Imagine. It is November 13, 1905. We are gathered at Shastriji Yagnapurushdas’s asan in Vartal. The leading devotees have just come back from the Acharya’s room. “Who’d give him a letter to travel the villages?! The whole country is lying open. He can go wherever he pleases!” The Acharya’s response was far from what they had expected.
It seems the moment foretold by the events of the last few days is here at last. Only yesterday, when Krishnaji Ada finally convinced Shastri Yagnapurushdas to part from Vartal, everyone had found such relief in the possibility of this instant. Yet now, no one is saying a thing.
Shastriji Maharaj is quiet as well. But his silence is different, untainted by turmoil. He simply sits still in the middle of an emotional storm and one cannot help but try to follow his distant gaze and search for the thoughts that occupy his mind. It is then, in that moment, that I feel brushed by the wind of a little boy running down the hallway.
His name was Dungar and he had always come to spend his time at the sadhu’s residences. In this very hallway, he had met countless sadhus initiated by Bhagwan Swaminarayan himself. He would run from seat to seat bowing down to each of the great sadgurus. After meeting them all, he would go to Adbhutanand Swami. Here, he would do Swami’s seva and then sit to listen as Adbhutanand Swami spoke on vairagya and the fickleness of this world.
As Dungar fades down the hallway, Shastri Yagnapurushdas finishes speaking to Purushottamdas Swami; he is going to have to stay behind in case the Acharya changes his mind. A few of the haribhaktas separate to pass along the word that the time has come – “Shastri is leaving Vartal.” Swami stands up and in his footsteps follow Narayancharandas Swami, Niranjandas Swami and three other sadhus. They begin to pack their . As he gathers the few things that might be called his, he probably doesn’t see the boy that fills my eyes.
Dungar was at the cabinet 25 years ago. Vignanand Swami’s arrival in Vartal had ended his search for a great paramhansa of Shriji Maharaj to make his guru. It was Swami who had first asked him, “Child, do you want to become a sadhu?” Dungar’s heart had lept with joy. He followed Swami to Surat, received diksha on Swami’s recommendation, and began his studies of Sanskrit; it was Vignanand Swami that had loved him like a father, trusted him with the responsibilities of managing Surat mandir, and even supported his embrace of the Akshar Purushottam upasana and Bhagatji Maharaj.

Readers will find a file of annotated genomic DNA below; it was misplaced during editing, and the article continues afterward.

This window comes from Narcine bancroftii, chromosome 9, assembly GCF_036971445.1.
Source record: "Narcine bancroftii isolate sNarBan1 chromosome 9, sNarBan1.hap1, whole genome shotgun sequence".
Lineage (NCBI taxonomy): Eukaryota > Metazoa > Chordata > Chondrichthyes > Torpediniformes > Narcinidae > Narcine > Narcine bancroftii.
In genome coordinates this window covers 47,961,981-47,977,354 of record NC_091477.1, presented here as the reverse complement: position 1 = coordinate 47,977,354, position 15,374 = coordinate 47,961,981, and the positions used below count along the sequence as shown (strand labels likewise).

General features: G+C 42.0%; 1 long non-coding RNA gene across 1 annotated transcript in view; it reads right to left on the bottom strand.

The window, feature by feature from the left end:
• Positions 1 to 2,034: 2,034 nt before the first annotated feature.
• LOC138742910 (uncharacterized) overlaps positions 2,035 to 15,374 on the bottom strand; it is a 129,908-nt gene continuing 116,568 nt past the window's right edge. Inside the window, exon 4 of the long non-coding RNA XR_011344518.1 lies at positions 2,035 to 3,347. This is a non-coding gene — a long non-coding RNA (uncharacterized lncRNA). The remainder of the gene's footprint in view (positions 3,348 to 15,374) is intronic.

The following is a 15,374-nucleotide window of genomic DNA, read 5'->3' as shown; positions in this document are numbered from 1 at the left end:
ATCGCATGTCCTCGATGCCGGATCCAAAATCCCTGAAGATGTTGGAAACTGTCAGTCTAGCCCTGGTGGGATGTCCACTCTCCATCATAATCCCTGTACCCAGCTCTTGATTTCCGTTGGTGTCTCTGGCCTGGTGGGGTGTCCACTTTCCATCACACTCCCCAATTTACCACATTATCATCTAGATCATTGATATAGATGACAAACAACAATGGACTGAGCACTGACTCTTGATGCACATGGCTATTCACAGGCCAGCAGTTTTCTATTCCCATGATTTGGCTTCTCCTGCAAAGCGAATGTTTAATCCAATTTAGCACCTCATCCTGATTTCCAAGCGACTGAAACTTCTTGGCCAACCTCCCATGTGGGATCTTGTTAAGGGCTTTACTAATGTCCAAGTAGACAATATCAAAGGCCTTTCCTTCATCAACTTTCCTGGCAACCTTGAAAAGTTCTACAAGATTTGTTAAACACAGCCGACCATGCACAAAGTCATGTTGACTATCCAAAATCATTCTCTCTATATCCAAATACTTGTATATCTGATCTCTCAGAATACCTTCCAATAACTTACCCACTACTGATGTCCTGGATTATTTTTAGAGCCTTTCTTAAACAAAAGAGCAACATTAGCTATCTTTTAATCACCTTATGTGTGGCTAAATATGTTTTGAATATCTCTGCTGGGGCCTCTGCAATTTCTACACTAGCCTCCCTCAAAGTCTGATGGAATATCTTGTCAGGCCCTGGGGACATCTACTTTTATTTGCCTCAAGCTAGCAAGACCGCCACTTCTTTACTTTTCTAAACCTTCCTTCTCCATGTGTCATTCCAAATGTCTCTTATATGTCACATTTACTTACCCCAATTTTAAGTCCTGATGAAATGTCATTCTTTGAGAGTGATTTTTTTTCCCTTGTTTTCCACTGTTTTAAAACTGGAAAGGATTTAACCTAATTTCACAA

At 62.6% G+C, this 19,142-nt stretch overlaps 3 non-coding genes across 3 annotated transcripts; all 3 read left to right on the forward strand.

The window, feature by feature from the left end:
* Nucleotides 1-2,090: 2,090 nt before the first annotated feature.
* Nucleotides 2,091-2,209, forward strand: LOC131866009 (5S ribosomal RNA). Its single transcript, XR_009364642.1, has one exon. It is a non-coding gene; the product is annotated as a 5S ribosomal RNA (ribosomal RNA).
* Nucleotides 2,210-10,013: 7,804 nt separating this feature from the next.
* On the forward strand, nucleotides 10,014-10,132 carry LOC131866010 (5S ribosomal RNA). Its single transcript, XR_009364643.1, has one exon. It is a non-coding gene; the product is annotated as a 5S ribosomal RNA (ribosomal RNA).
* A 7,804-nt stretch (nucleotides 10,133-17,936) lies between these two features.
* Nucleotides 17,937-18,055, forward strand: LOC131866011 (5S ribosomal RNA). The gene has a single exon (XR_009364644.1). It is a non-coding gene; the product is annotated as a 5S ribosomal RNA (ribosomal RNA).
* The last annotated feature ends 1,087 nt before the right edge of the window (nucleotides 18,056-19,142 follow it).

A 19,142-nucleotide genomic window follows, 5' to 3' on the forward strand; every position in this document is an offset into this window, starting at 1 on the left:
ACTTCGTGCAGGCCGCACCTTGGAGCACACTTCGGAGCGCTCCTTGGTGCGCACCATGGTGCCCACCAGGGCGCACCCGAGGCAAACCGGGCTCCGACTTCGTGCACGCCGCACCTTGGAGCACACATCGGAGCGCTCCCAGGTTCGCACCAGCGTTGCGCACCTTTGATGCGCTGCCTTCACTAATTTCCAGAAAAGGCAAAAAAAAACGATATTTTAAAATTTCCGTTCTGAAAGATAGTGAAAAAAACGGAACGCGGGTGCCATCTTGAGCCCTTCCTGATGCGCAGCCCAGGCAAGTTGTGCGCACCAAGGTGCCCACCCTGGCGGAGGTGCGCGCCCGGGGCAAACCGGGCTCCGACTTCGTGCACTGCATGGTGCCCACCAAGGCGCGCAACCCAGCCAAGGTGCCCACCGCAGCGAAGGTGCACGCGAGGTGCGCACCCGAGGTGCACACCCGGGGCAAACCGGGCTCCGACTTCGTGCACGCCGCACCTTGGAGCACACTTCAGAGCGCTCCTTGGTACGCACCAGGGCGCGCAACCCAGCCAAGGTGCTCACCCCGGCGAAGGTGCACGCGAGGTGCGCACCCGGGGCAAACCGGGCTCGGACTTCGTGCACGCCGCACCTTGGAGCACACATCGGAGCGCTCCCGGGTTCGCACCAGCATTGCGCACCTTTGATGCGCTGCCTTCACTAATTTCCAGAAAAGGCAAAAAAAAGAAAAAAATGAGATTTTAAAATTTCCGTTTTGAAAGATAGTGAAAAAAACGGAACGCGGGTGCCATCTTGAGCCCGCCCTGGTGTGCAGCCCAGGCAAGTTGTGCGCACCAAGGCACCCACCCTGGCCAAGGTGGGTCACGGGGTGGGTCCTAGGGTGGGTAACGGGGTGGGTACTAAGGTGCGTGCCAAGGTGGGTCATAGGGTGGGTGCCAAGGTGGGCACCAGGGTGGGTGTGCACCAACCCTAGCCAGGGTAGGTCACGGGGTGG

All of that had started right around this cabinet. And now Swamishri is closing it for the last time. He steps out of the sadhu’s residences and into the grand quad of the mandir. I can only marvel at his steps – steady, purposeful, unashamed; his stride is so much like a lion’s gait, except that his strength does not come from arrogant nonchalance but from the humility of accepting a greater will. Five brave sadhus quietly follow him. 100 or so of us trail behind them. Devotees and sadhus are looking on from the balconies above us. Sadhus speaking in the sabhamandap, abruptly stop; their eyes and the eyes of their audience are fixing on Yagnapurushdas. It seems almost everyone has something to whisper to someone else and what they think are quiet pronouncements are collectively becoming a hum echoing from the compound’s structures. Some, who think themselves bold, jeer as Swami passes. Others, like Gordhandas Kothari, are brave enough to recognize Swamishri’s integrity and saintliness. Mentally or physically, they fold their hands and bow their heads. Some even let tears flow. And amongst them, amongst their humming, their jeers, and their sighs and sobs, I hear the laugh of Dungar.